Dr. Fischer of Geneva

(Literary Masterpieces, Volume 15)

On the surface Dr. Fischer of Geneva is a disarmingly simple book. In straightforward first-person narrative it tells the story of Alfred Jones’s love for Anna-Luise Fischer, daughter of the mysterious and powerful doctor, his marriage to her, his attendance at two of the doctor’s bizarre parties, and the eventual demise of his wife by accident and of Dr. Fischer by suicide.

Yet, anyone familiar with Graham Greene’s fiction will not be startled by the complexity of theme and characterization that evolves from the simple plot. This is a novella in which minor details of setting and language have imposing significance. For example, the final supper between Dr. Fischer and his guests—one is tempted to call it the Last Supper—is patently demonic in its symbolism. Likewise, the doctor is not above such comments as “I like to think that my greed is a little more like God’s,” which of course fairly prod the reader to stretch well beyond the immediate dialogue toward the realm of allegory. (Anna-Luise, too, speaks of the doctor both as “hell” and “Our Father.”) As a result, there is always something decidedly cryptic about Dr. Fischer of Geneva. It is never merely a story about an eccentric doctor, a vacuous protagonist, or a motley group of hangers-on who indulge Dr. Fischer for their own benefit. It is also a moral lesson the subject of which is human greed; a statement about human values, notably money versus love; and a sly means of posing the Big Questions: Does Good or Evil rule the world? Are they two aspects of the same Being? Is either real? Is man an embodiment of either/both, or does he just arrogantly imagine himself to be?

It is not correct to term the novella an allegory. First, none of the characters represents an ethical absolute with any consistency; second, the plot events are clearly so loose and generalized that one is hard pressed to see them as identifiably symbolic of certain specific actions. Rather, Dr. Fischer of Geneva is allegorical. In the manner of William Styron’s novella The Long March, it uses its modest length and symbolic settings and characters to hint at issues which are deeply philosophical.

Styron’s work relates the march to life itself. As with anyone, the marines in his book struggle over the physical landscape in defiance of their military taskmaster, one of the officers—a rebellious voice—tormented by a nail in his foot. It takes little insight to appreciate the complex, allegorical thrust of Styron’s artistry. Christ, God, Satan, and Man are shifting roles which he accords to various of the officers at different stages of the work. Thus The Long March is not an allegory. It does not retell the story of Satan’s or Man’s disobedience against God or of Christ’s intercession and subsequent humiliation. Rather, throughout a mythic action (namely the forced march) it weaves such powerful, symbolic suggestions of character and theme that the action is elevated to an allegorical plane.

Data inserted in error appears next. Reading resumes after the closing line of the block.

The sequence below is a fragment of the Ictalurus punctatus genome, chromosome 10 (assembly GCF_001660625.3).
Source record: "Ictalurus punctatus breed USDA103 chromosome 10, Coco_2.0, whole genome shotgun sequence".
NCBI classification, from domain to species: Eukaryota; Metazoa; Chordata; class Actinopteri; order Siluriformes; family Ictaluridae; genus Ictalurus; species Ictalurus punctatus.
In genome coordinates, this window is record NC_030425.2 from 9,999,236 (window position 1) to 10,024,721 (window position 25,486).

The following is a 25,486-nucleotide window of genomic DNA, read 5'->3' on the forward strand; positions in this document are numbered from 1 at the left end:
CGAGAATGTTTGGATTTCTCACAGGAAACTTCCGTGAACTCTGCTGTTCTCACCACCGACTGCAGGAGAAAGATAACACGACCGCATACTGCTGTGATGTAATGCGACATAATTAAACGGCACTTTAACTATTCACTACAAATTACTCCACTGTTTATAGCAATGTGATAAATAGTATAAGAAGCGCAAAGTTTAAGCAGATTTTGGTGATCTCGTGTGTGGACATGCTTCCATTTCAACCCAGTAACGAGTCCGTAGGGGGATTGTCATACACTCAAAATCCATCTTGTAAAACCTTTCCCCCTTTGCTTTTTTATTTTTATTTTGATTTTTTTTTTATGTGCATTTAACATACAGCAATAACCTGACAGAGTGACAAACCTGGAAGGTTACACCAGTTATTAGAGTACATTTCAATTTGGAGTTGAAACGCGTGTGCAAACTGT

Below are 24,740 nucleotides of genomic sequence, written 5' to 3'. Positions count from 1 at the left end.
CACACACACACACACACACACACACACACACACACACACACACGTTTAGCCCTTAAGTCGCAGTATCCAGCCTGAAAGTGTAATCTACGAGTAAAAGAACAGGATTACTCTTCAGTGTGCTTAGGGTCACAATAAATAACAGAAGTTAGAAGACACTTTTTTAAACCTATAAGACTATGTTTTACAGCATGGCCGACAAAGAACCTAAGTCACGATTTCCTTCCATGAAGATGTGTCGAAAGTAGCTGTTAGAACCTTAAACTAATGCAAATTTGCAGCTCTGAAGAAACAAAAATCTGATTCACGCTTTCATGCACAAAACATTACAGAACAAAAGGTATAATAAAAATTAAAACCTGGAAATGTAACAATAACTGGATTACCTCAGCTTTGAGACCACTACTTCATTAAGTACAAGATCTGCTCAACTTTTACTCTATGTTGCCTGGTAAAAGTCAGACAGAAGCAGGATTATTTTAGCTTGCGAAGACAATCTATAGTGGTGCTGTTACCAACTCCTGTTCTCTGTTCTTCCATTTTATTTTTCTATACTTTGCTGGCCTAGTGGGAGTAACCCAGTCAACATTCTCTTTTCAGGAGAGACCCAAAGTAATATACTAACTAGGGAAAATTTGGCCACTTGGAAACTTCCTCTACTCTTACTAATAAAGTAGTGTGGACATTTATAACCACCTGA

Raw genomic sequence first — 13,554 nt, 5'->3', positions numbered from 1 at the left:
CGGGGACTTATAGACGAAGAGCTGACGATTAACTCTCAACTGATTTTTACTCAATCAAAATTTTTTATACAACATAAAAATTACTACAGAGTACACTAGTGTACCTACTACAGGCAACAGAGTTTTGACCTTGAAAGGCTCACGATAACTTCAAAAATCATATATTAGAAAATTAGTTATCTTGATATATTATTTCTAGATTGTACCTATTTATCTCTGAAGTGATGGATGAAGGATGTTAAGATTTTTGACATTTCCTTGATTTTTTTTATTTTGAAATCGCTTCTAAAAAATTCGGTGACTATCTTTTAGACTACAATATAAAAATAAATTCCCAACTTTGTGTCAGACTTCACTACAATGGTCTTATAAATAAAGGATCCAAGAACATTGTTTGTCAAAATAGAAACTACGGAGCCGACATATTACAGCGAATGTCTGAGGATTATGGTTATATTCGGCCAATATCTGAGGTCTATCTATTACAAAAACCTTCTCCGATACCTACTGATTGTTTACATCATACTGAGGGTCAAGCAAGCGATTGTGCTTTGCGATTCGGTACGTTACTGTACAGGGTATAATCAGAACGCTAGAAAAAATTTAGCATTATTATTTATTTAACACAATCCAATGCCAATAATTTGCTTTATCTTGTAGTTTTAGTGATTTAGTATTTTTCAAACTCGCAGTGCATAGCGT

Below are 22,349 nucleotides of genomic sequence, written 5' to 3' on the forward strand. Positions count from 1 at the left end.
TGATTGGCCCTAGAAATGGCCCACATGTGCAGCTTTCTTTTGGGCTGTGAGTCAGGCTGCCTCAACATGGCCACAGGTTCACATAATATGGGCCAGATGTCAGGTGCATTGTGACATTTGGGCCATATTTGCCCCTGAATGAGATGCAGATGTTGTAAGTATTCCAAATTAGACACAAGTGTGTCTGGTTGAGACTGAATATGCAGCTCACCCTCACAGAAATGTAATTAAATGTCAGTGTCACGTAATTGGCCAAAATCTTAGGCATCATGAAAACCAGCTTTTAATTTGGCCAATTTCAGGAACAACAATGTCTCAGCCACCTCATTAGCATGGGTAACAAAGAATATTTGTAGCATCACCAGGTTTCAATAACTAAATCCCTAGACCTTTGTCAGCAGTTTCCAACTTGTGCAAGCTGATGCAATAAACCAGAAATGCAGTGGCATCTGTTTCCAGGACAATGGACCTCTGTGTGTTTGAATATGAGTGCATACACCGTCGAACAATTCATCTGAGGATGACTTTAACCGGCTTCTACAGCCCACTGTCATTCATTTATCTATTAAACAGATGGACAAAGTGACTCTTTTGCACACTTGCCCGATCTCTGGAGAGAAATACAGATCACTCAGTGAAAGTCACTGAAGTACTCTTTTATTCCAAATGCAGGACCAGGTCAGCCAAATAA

It is precisely this sort of technique that Greene employs in Dr. Fischer of Geneva. The doctor is a mixture of scant Good, great Evil, and moderate Indifference. Incredibly wealthy and enviably powerful, he has all the outward trappings of a god. He toys with the “Toads” (Anna-Luise’s name for toadies) at his parties, obviously amused by the debasements they suffer in order to satisfy their greed. He regards them as contemptible, and it is plain to see that he wants to experiment with his son-in-law, Alfred Jones, to find out if an ordinary man can be enlisted among the fallen host. He is flatly indifferent to his daughter’s welfare, as he is to so much of life. At other times he is all beneficence, dispensing valuable gifts to those who endure his torments.

Is he God? Is he merely Godlike? Are humans to God much the same as the Toads are to Dr. Fischer, objects of scorn and abuse, trapped by the hell of our own choices yet rewarded for our endurance? Or, is Dr. Fischer nothing more than a too-powerful man who, having despised the world, has come at last to despise himself? Is he simply a figure in a moral lesson, an illustration of hubris who deserves only pity? These are the kinds of questions which Greene prompts throughout the novella, waiting until the very end to provide some (though not all) of the answers.

Alfred Jones, as his name suggests, is a man who stands for plainness (“Jones”) and tradition (he was nearly named Aelfred). His moral corruption, then, were it to occur, would at once signify the corruption of common man. A person of modest talents, honest but underpaid in his work as a translator, he is anything but a grand figure in the struggle between Good and Evil. Indeed, he makes it clear that he is amazed at Anna-Luise’s love for him, considering not only his economic limitations but also his physical disfigurement—the loss of a hand.

As opposed to Jones, the truly corrupted figures in the book are wealthy, famous, or successful. In each case they are also joined by a common bond of practicing sycophancy born of greed. None of them appears to have any understanding of love.


(The entire section is 2128 words.)